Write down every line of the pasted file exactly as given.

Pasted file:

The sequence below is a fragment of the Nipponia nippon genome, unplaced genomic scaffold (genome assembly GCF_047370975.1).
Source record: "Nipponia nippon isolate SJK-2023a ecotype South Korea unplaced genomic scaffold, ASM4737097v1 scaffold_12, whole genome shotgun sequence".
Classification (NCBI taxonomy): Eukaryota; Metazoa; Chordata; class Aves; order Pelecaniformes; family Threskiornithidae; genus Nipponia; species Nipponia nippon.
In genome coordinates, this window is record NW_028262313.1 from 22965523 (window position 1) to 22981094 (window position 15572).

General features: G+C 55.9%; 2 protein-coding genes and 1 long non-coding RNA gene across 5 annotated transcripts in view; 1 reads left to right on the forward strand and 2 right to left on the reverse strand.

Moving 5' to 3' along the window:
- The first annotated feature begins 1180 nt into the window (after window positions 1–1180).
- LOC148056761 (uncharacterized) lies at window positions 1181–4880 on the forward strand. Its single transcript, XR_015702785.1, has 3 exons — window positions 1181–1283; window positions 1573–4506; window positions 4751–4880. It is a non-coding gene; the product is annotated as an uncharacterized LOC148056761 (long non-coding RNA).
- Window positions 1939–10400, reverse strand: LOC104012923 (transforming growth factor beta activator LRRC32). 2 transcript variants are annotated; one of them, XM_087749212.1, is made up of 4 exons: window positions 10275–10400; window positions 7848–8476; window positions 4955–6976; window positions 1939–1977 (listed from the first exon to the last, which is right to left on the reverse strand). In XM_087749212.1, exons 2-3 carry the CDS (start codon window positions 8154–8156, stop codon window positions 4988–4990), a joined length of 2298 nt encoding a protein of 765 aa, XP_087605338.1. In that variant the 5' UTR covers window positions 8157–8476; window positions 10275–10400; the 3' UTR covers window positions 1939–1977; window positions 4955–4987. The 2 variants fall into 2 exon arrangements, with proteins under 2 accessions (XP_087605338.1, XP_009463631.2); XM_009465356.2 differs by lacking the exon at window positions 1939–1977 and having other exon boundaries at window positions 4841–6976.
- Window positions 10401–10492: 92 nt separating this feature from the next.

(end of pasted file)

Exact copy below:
The sequence below is a fragment of the Nipponia nippon genome, unplaced genomic scaffold (genome assembly GCF_047370975.1).
Source record: "Nipponia nippon isolate SJK-2023a ecotype South Korea unplaced genomic scaffold, ASM4737097v1 scaffold_12, whole genome shotgun sequence".
Classification (NCBI taxonomy): Eukaryota; Metazoa; Chordata; class Aves; order Pelecaniformes; family Threskiornithidae; genus Nipponia; species Nipponia nippon.
In genome coordinates, this window is record NW_028262313.1 from 22965523 (window position 1) to 22981094 (window position 15572).

General features: G+C 55.9%; 2 protein-coding genes and 1 long non-coding RNA gene across 5 annotated transcripts in view; 1 reads left to right on the forward strand and 2 right to left on the reverse strand.

Moving 5' to 3' along the window:
- The first annotated feature begins 1180 nt into the window (after window positions 1–1180).
- LOC148056761 (uncharacterized) lies at window positions 1181–4880 on the forward strand. Its single transcript, XR_015702785.1, has 3 exons — window positions 1181–1283; window positions 1573–4506; window positions 4751–4880. It is a non-coding gene; the product is annotated as an uncharacterized LOC148056761 (long non-coding RNA).
- Window positions 1939–10400, reverse strand: LOC104012923 (transforming growth factor beta activator LRRC32). 2 transcript variants are annotated; one of them, XM_087749212.1, is made up of 4 exons: window positions 10275–10400; window positions 7848–8476; window positions 4955–6976; window positions 1939–1977 (listed from the first exon to the last, which is right to left on the reverse strand). In XM_087749212.1, exons 2-3 carry the CDS (start codon window positions 8154–8156, stop codon window positions 4988–4990), a joined length of 2298 nt encoding a protein of 765 aa, XP_087605338.1. In that variant the 5' UTR covers window positions 8157–8476; window positions 10275–10400; the 3' UTR covers window positions 1939–1977; window positions 4955–4987. The 2 variants fall into 2 exon arrangements, with proteins under 2 accessions (XP_087605338.1, XP_009463631.2); XM_009465356.2 differs by lacking the exon at window positions 1939–1977 and having other exon boundaries at window positions 4841–6976.
- Window positions 10401–10492: 92 nt separating this feature from the next.